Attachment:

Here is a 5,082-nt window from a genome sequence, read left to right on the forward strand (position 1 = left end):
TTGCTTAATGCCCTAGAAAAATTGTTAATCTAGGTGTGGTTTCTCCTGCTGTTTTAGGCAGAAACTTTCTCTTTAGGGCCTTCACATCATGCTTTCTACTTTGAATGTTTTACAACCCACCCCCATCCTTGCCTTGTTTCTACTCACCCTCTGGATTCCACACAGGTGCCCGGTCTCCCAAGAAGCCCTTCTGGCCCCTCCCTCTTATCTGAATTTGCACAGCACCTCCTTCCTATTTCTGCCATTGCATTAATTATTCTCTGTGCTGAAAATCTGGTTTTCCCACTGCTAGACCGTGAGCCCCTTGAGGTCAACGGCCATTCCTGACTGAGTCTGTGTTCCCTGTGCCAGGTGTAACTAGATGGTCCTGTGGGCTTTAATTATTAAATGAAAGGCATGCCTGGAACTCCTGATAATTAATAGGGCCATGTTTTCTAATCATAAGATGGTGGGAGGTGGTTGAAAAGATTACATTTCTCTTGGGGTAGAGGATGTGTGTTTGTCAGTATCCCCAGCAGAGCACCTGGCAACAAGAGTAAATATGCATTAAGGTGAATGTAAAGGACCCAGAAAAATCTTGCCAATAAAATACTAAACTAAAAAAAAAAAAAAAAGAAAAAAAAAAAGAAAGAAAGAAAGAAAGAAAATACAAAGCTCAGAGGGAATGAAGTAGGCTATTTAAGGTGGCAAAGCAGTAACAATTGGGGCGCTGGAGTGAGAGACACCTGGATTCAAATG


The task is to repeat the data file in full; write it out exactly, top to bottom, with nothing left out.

Here is a 5,082-nt window from a genome sequence, read left to right on the forward strand (position 1 = left end):
TTGCTTAATGCCCTAGAAAAATTGTTAATCTAGGTGTGGTTTCTCCTGCTGTTTTAGGCAGAAACTTTCTCTTTAGGGCCTTCACATCATGCTTTCTACTTTGAATGTTTTACAACCCACCCCCATCCTTGCCTTGTTTCTACTCACCCTCTGGATTCCACACAGGTGCCCGGTCTCCCAAGAAGCCCTTCTGGCCCCTCCCTCTTATCTGAATTTGCACAGCACCTCCTTCCTATTTCTGCCATTGCATTAATTATTCTCTGTGCTGAAAATCTGGTTTTCCCACTGCTAGACCGTGAGCCCCTTGAGGTCAACGGCCATTCCTGACTGAGTCTGTGTTCCCTGTGCCAGGTGTAACTAGATGGTCCTGTGGGCTTTAATTATTAAATGAAAGGCATGCCTGGAACTCCTGATAATTAATAGGGCCATGTTTTCTAATCATAAGATGGTGGGAGGTGGTTGAAAAGATTACATTTCTCTTGGGGTAGAGGATGTGTGTTTGTCAGTATCCCCAGCAGAGCACCTGGCAACAAGAGTAAATATGCATTAAGGTGAATGTAAAGGACCCAGAAAAATCTTGCCAATAAAATACTAAACTAAAAAAAAAAAAAAAAGAAAAAAAAAAAGAAAGAAAGAAAGAAAGAAAATACAAAGCTCAGAGGGAATGAAGTAGGCTATTTAAGGTGGCAAAGCAGTAACAATTGGGGCGCTGGAGTGAGAGACACCTGGATTCAAATG